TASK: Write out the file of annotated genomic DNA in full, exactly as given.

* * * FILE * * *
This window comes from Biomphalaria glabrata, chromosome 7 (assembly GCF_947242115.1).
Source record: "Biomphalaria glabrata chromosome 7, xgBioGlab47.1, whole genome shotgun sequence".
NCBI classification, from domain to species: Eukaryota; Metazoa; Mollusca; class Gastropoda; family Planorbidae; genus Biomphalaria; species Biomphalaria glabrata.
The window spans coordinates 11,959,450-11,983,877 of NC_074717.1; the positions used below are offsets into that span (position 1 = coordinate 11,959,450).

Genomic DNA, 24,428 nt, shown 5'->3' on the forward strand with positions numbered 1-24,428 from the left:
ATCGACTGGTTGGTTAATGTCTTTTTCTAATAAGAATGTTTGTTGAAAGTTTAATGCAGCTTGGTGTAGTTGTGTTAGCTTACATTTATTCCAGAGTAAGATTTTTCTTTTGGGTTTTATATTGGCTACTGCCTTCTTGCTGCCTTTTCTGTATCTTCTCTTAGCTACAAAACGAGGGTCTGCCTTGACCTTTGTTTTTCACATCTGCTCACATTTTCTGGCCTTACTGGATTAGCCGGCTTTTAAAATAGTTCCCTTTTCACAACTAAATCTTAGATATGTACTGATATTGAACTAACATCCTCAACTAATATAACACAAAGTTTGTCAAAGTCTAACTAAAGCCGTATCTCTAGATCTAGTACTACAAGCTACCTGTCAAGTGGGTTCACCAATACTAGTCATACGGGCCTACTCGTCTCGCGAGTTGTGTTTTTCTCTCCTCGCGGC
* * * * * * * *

This window comes from Biomphalaria glabrata, chromosome 7 (assembly GCF_947242115.1).
Source record: "Biomphalaria glabrata chromosome 7, xgBioGlab47.1, whole genome shotgun sequence".
NCBI classification, from domain to species: Eukaryota; Metazoa; Mollusca; class Gastropoda; family Planorbidae; genus Biomphalaria; species Biomphalaria glabrata.
The window spans coordinates 11,959,450-11,983,877 of NC_074717.1; the positions used below are offsets into that span (position 1 = coordinate 11,959,450).

Genomic DNA, 24,428 nt, shown 5'->3' on the forward strand with positions numbered 1-24,428 from the left:
ATCGACTGGTTGGTTAATGTCTTTTTCTAATAAGAATGTTTGTTGAAAGTTTAATGCAGCTTGGTGTAGTTGTGTTAGCTTACATTTATTCCAGAGTAAGATTTTTCTTTTGGGTTTTATATTGGCTACTGCCTTCTTGCTGCCTTTTCTGTATCTTCTCTTAGCTACAAAACGAGGGTCTGCCTTGACCTTTGTTTTTCACATCTGCTCACATTTTCTGGCCTTACTGGATTAGCCGGCTTTTAAAATAGTTCCCTTTTCACAACTAAATCTTAGATATGTACTGATATTGAACTAACATCCTCAACTAATATAACACAAAGTTTGTCAAAGTCTAACTAAAGCCGTATCTCTAGATCTAGTACTACAAGCTACCTGTCAAGTGGGTTCACCAATACTAGTCATACGGGCCTACTCGTCTCGCGAGTTGTGTTTTTCTCTCCTCGCGGC